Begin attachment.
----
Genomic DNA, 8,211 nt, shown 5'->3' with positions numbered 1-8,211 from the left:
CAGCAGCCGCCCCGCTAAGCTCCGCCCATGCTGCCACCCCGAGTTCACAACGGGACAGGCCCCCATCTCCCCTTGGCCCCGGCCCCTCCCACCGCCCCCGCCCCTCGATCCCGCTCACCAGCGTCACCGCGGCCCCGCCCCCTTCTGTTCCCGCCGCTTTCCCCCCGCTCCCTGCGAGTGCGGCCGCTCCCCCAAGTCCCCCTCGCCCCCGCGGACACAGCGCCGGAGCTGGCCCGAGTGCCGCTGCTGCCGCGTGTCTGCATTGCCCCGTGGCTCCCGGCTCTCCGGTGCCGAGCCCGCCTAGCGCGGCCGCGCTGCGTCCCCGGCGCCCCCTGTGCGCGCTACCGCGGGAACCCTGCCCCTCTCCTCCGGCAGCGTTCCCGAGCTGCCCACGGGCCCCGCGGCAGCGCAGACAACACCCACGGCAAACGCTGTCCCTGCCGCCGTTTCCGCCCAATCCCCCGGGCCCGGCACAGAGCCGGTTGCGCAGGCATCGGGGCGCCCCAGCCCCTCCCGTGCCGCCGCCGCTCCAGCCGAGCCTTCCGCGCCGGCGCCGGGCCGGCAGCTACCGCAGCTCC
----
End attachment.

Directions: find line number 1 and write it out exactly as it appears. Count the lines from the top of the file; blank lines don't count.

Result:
Genomic DNA, 8,211 nt, shown 5'->3' with positions numbered 1-8,211 from the left: